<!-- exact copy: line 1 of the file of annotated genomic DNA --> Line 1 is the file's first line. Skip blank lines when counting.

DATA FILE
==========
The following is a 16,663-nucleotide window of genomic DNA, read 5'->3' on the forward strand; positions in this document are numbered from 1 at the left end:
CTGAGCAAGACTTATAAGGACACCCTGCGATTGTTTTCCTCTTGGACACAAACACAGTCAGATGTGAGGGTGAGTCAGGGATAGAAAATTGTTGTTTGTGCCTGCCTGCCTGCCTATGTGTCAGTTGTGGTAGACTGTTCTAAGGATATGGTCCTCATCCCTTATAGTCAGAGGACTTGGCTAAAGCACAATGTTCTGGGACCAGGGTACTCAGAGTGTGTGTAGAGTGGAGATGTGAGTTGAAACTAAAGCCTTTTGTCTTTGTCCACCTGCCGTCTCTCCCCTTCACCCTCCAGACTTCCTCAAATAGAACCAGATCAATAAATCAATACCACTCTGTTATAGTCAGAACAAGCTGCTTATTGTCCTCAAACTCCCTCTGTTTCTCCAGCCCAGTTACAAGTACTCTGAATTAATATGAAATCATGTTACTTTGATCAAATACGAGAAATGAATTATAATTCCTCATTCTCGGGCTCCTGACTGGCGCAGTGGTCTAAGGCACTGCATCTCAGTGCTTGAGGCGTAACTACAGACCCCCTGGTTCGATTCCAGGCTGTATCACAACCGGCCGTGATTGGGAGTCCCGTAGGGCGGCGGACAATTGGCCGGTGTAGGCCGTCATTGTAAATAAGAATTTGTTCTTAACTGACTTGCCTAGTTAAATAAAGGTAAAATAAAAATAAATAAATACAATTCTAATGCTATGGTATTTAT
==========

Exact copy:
The following is a 16,663-nucleotide window of genomic DNA, read 5'->3' on the forward strand; positions in this document are numbered from 1 at the left end: